In search of a good death: What is a good death?

BMJ 2003; 327 doi: https://doi.org/10.1136/bmj.327.7408.224 (Published 24 July 2003) Cite this as: BMJ 2003;327:224
  1. June Jones, lecturer in biomedical ethics (j.jones.1{at}bham.ac.uk),
  2. Derek Willis, lecturer in primary care
  1. Department of Primary Care, University of Birmingham, Birmingham B15 2TT

    EDITOR—Ellershaw and Ward describe how access to good palliative care should be available to all patients who are dying.1 We agree that equity of access is crucially important but disagree with the implied definition of what a good death is.

    The authors imply that a good death is one that is pain free, dignified, and one in which active resuscitation never occurs. If this is what the patient has requested, either verbally or through an advance directive, then this would be appropriate. However, we think that death can at times be unfair and premature and that a calm good death may not be what such a patient wishes. Such patients may wish to “rage against the dying of the light,”2 may never accept their end calmly, and may not wish to be pain free. The concept of a patient not wishing to be pain free and peaceful is so far removed from our concept of good that professionals may consider such a patient to be non-rational.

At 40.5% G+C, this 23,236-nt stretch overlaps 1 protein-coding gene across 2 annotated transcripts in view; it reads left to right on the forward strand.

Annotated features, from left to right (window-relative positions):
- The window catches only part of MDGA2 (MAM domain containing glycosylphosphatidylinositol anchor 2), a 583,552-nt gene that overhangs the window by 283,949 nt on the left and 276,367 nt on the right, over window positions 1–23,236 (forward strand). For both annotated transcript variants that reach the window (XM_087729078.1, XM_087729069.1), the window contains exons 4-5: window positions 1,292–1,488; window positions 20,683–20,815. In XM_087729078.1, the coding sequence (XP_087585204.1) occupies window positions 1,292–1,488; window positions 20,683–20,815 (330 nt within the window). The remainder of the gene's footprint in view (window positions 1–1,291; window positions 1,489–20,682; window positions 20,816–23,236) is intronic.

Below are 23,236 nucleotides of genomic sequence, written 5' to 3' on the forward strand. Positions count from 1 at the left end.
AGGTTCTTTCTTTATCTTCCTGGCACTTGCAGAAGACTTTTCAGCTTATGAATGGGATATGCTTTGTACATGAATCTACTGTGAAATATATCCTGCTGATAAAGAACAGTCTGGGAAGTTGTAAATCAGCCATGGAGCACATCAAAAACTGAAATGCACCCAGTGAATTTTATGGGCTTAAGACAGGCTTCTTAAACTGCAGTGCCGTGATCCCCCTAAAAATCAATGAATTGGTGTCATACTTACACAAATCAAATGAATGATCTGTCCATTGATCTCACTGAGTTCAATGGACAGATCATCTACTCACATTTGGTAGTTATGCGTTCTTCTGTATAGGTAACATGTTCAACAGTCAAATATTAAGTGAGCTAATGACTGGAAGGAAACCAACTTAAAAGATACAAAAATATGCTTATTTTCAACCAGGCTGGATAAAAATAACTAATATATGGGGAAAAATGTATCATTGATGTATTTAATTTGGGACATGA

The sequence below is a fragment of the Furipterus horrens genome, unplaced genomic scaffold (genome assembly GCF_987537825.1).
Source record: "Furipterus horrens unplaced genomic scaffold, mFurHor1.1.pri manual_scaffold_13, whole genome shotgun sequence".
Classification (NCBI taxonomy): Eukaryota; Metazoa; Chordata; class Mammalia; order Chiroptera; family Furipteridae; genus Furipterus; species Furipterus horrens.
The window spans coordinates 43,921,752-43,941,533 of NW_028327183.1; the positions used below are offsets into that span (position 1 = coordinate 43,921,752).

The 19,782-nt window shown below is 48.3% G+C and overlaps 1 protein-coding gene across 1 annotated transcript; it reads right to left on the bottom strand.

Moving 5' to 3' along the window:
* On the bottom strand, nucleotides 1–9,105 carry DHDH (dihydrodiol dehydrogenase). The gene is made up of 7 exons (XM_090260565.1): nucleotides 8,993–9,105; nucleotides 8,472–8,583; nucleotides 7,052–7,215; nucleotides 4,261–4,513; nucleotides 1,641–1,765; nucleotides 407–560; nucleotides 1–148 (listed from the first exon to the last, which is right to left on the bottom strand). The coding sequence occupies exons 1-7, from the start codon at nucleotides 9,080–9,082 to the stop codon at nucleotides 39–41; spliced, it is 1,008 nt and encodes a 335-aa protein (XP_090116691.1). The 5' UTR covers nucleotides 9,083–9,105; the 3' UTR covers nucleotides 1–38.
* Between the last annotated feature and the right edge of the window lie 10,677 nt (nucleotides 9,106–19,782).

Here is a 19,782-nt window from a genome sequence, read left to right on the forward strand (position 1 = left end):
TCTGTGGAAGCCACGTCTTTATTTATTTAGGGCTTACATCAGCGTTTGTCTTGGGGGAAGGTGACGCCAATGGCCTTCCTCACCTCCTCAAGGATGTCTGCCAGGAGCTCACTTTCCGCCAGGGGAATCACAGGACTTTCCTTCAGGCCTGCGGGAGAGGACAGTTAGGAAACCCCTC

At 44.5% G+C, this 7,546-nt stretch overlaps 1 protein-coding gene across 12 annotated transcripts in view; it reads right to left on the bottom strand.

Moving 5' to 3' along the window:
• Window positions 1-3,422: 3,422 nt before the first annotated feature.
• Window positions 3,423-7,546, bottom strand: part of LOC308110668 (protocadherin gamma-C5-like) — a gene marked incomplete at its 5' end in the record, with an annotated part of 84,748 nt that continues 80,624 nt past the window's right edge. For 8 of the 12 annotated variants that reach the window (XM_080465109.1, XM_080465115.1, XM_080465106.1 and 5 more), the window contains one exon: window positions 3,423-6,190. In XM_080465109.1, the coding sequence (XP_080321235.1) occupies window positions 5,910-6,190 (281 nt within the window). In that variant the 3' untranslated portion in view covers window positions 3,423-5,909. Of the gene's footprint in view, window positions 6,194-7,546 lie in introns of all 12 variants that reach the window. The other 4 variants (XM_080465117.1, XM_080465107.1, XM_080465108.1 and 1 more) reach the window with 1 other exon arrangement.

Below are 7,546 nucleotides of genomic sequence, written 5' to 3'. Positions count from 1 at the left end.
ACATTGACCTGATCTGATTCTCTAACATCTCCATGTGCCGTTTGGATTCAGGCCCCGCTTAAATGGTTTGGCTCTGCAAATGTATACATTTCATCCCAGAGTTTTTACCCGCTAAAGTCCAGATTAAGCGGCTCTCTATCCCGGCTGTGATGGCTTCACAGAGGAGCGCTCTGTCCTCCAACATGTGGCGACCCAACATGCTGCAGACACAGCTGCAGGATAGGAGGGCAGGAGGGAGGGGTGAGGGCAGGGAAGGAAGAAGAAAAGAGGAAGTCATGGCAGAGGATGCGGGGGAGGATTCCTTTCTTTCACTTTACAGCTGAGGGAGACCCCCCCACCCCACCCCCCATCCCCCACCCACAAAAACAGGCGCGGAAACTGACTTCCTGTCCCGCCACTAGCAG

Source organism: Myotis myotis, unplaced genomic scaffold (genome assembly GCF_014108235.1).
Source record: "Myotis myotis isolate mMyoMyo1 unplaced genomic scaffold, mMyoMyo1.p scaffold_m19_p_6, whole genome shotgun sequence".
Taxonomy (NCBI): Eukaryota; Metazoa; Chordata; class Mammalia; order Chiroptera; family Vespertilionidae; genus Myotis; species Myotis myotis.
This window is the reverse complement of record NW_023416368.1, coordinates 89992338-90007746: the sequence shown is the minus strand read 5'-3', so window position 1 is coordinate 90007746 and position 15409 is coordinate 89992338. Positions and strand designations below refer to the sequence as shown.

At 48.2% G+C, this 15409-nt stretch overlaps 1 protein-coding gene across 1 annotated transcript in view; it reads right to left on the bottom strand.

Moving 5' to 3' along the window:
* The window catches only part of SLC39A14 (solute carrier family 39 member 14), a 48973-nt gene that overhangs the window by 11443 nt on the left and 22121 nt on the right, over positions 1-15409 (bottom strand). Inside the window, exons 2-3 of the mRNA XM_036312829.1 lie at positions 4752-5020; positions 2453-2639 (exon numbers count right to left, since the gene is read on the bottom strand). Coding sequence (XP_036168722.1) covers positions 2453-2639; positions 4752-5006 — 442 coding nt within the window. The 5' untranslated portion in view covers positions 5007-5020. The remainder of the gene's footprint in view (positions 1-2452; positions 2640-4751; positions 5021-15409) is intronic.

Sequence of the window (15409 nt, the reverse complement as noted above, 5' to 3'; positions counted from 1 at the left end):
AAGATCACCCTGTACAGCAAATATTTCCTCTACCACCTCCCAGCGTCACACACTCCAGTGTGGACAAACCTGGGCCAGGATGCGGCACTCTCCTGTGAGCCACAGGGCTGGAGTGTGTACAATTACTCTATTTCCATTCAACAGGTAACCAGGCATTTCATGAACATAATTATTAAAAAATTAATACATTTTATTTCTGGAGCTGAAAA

We argue therefore that to force patients to have what we would call a good death is inherently medically paternalistic. A good death is one that is appropriate and requested for by that particular patient. Our duty as healthcare professionals is to ensure that resources and skills are available for their, not our, good death to occur.


    • Competing interests None declared.


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